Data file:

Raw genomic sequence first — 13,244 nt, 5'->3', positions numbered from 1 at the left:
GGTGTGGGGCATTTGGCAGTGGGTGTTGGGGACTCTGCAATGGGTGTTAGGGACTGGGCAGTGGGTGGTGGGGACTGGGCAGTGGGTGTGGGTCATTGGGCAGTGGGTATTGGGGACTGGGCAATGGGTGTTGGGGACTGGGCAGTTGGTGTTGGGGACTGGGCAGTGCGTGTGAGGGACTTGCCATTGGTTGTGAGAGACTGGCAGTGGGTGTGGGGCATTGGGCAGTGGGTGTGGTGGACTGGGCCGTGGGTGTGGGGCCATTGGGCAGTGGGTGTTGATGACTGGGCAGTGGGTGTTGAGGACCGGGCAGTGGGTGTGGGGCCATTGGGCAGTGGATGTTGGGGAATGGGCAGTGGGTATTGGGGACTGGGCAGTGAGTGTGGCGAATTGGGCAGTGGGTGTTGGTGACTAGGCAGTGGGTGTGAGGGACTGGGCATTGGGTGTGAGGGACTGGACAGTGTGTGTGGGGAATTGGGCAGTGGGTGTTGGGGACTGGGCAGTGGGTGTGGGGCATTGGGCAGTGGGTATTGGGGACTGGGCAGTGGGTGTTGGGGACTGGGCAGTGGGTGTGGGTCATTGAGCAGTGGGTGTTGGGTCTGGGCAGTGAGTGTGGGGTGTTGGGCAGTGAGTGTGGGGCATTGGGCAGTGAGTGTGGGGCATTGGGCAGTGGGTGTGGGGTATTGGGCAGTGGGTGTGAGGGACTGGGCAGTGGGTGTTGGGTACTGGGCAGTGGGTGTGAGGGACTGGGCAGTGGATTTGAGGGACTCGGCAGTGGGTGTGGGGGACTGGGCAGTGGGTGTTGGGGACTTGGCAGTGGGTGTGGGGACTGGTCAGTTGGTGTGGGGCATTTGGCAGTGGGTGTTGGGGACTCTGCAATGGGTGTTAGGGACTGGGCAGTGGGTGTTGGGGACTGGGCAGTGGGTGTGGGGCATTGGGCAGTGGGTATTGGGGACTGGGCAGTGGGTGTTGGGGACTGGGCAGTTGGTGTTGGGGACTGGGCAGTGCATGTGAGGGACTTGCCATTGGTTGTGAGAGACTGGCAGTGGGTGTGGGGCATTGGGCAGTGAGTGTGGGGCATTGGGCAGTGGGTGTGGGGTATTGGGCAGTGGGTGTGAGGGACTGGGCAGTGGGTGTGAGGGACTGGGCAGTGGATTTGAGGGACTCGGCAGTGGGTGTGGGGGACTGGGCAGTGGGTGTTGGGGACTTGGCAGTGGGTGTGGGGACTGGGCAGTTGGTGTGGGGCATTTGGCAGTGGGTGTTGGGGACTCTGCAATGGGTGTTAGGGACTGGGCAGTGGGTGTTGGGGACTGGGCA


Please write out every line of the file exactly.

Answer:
Raw genomic sequence first — 13,244 nt, 5'->3', positions numbered from 1 at the left:
GGTGTGGGGCATTTGGCAGTGGGTGTTGGGGACTCTGCAATGGGTGTTAGGGACTGGGCAGTGGGTGGTGGGGACTGGGCAGTGGGTGTGGGTCATTGGGCAGTGGGTATTGGGGACTGGGCAATGGGTGTTGGGGACTGGGCAGTTGGTGTTGGGGACTGGGCAGTGCGTGTGAGGGACTTGCCATTGGTTGTGAGAGACTGGCAGTGGGTGTGGGGCATTGGGCAGTGGGTGTGGTGGACTGGGCCGTGGGTGTGGGGCCATTGGGCAGTGGGTGTTGATGACTGGGCAGTGGGTGTTGAGGACCGGGCAGTGGGTGTGGGGCCATTGGGCAGTGGATGTTGGGGAATGGGCAGTGGGTATTGGGGACTGGGCAGTGAGTGTGGCGAATTGGGCAGTGGGTGTTGGTGACTAGGCAGTGGGTGTGAGGGACTGGGCATTGGGTGTGAGGGACTGGACAGTGTGTGTGGGGAATTGGGCAGTGGGTGTTGGGGACTGGGCAGTGGGTGTGGGGCATTGGGCAGTGGGTATTGGGGACTGGGCAGTGGGTGTTGGGGACTGGGCAGTGGGTGTGGGTCATTGAGCAGTGGGTGTTGGGTCTGGGCAGTGAGTGTGGGGTGTTGGGCAGTGAGTGTGGGGCATTGGGCAGTGAGTGTGGGGCATTGGGCAGTGGGTGTGGGGTATTGGGCAGTGGGTGTGAGGGACTGGGCAGTGGGTGTTGGGTACTGGGCAGTGGGTGTGAGGGACTGGGCAGTGGATTTGAGGGACTCGGCAGTGGGTGTGGGGGACTGGGCAGTGGGTGTTGGGGACTTGGCAGTGGGTGTGGGGACTGGTCAGTTGGTGTGGGGCATTTGGCAGTGGGTGTTGGGGACTCTGCAATGGGTGTTAGGGACTGGGCAGTGGGTGTTGGGGACTGGGCAGTGGGTGTGGGGCATTGGGCAGTGGGTATTGGGGACTGGGCAGTGGGTGTTGGGGACTGGGCAGTTGGTGTTGGGGACTGGGCAGTGCATGTGAGGGACTTGCCATTGGTTGTGAGAGACTGGCAGTGGGTGTGGGGCATTGGGCAGTGAGTGTGGGGCATTGGGCAGTGGGTGTGGGGTATTGGGCAGTGGGTGTGAGGGACTGGGCAGTGGGTGTGAGGGACTGGGCAGTGGATTTGAGGGACTCGGCAGTGGGTGTGGGGGACTGGGCAGTGGGTGTTGGGGACTTGGCAGTGGGTGTGGGGACTGGGCAGTTGGTGTGGGGCATTTGGCAGTGGGTGTTGGGGACTCTGCAATGGGTGTTAGGGACTGGGCAGTGGGTGTTGGGGACTGGGCA